At the same time, it’s also making us more isolated. We’re craving community. And food is also allowing us to access the globe, so we can find out what harissa is made with and how to prepare something with it, in two seconds on our phones.

Joe Pinsker – Interviu cu Eve Turow

Datoria scriitorului introvertit de a se promova

I am grateful that there are many vibrant, engaged, brilliant people involved in the arts community who are much smarter than me and much more talented than me and much better writers than me, and who take pleasure and satisfaction in being a part of this community. For many, this inclusion is stimulating—it feeds the creative impulse, warms it with community spirit, keeps the mind and heart percolating. But it’s not right for me. I still don’t like where it’s taking me personally, the way it’s coercing me and guilting me and laying down standards and requirements for my viability, complicating my very simple ambitions with all this clutter: get your name here, network on this platform and that one, take photos, give a talk, show up.

Meghan Tifft – An Introverted Writer’s Lament

Lucrurile de care fugim

Apropo de impulsul de a face aproape orice pentru a ne feri de întrebările care contează, se pare că cineva i-a luat-o înainte lui Louis CK:

Nobody diagnosed this problem as brilliantly as Friedrich Nietzsche, the cantankerous 19th-century German philosopher who argued in Unmodern Observations that we seek out distractions in order to stay mentally busy, so we can avoid facing up to the big questions—like whether we’re living genuinely meaningful lives. We tweet and click and dive into angry online arguments because “when we are alone and quiet, we fear that something will be whispered into our ear.” Worse still, even work that feels productive can really be a form of distraction, if it keeps us from addressing what’s most important. “How we labor at our daily work more ardently and thoughtlessly than is necessary,” Nietzsche wrote, is because “it is even more necessary not to have leisure to stop and think. Haste is universal because everyone is in flight from himself.”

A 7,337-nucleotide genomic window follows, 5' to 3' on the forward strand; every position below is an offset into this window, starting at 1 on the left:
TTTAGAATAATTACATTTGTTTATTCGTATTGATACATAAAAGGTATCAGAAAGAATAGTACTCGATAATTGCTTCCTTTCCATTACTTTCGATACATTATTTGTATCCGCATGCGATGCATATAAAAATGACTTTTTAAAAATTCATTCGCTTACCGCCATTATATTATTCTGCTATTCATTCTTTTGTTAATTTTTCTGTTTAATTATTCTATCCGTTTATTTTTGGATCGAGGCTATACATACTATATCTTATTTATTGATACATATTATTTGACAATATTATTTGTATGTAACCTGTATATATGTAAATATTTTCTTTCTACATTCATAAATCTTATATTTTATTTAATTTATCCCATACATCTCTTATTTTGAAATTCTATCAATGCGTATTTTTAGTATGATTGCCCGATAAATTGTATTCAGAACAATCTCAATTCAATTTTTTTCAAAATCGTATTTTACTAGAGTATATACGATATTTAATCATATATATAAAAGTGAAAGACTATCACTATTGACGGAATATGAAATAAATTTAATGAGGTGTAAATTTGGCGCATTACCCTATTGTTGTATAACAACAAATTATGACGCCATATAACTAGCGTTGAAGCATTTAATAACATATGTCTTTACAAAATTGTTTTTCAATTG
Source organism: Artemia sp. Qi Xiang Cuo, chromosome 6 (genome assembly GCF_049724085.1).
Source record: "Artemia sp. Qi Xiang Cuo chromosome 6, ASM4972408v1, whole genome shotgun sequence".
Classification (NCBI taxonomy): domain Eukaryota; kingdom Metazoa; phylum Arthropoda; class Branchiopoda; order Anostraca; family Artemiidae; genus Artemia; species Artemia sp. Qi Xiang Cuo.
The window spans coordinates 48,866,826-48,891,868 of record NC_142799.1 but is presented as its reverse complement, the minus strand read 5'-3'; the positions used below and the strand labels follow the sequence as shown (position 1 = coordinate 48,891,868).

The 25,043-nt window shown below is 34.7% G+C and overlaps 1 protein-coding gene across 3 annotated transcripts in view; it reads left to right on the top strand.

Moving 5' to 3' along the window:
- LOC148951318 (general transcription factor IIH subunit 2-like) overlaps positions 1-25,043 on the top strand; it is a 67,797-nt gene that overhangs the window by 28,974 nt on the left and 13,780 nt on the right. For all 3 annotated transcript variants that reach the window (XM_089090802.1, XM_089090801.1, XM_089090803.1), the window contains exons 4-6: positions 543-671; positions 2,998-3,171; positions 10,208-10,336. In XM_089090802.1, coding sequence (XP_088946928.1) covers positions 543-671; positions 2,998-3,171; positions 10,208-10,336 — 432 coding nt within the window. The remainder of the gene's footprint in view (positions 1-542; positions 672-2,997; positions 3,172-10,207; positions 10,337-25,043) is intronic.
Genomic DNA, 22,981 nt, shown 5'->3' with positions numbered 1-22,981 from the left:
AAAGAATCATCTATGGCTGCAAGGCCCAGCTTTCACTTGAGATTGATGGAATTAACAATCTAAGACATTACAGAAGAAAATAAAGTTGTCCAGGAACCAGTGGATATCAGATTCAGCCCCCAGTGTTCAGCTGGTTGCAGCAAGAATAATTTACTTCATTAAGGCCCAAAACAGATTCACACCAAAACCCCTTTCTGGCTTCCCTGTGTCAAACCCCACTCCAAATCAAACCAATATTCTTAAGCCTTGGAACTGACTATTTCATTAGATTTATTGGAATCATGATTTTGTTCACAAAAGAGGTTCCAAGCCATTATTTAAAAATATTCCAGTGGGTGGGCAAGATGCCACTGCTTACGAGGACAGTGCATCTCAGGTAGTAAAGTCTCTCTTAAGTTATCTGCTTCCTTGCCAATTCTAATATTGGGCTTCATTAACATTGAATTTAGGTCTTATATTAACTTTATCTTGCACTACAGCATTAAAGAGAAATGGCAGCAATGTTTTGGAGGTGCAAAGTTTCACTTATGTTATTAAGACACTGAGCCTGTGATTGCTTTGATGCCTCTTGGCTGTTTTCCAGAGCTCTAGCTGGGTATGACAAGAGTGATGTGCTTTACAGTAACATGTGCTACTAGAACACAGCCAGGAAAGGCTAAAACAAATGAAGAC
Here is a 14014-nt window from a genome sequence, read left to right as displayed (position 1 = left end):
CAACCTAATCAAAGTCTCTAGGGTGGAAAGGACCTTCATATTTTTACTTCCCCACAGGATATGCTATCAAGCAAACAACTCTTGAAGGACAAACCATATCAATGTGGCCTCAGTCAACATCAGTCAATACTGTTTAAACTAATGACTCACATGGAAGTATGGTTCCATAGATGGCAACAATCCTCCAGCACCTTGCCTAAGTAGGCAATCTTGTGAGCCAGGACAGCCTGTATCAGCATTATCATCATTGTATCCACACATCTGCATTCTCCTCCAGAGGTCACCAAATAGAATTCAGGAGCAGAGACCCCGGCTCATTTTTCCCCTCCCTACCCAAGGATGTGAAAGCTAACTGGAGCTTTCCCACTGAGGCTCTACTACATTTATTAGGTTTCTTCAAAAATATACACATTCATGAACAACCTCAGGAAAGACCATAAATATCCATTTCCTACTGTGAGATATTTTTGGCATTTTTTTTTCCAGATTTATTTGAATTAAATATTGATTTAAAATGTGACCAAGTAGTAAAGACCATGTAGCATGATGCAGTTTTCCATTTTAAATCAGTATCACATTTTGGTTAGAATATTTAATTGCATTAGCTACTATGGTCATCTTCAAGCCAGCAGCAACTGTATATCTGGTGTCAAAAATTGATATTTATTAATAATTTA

Oliver Burkeman – Why Are We so Distracted All the Time?

De ce se vând tabloidele

There can be no denying the public appetite for political sex scandals – but why is this the case? Perhaps, as Myisha Cherry suggests, it’s because we take “vicarious pleasure in the rule-breaking of another”. The actions of Sewel are reprehensible but also titillating – he is breaking rules in the most flagrant fashion and behaving in a way many of would certainly not dare to. (…)

More generally, returning once again to the ideas of Cherry, perhaps political sex scandals provide a “distraction from the tedium of one’s own difficult everyday problems”. Simple familiar escapism, then, where unacceptable sexual behaviour is punished by public humiliation – followed, in some instances, by professional ruin.

John Jewell – Very British scandal continues rich tradition of tabloid titillation – and never mind the ethics

Inteligență cristalizată într-o lume conectată

Crystallized intelligence is the ability to use experience, knowledge and the products of lifelong education that have been stored in long-term memory. It is the ability to make analogies and comparisons about things you have studied before. Crystallized intelligence accumulates over the years and leads ultimately to understanding and wisdom.

The online world is brand new, but it feels more fun, effortless and natural than the offline world of reading and discussion. It nurtures agility, but there is clear evidence by now that it encourages a fast mental rhythm that undermines the ability to explore narrative, and place people, ideas and events in wider contexts.

David Brooks – Building Attention Span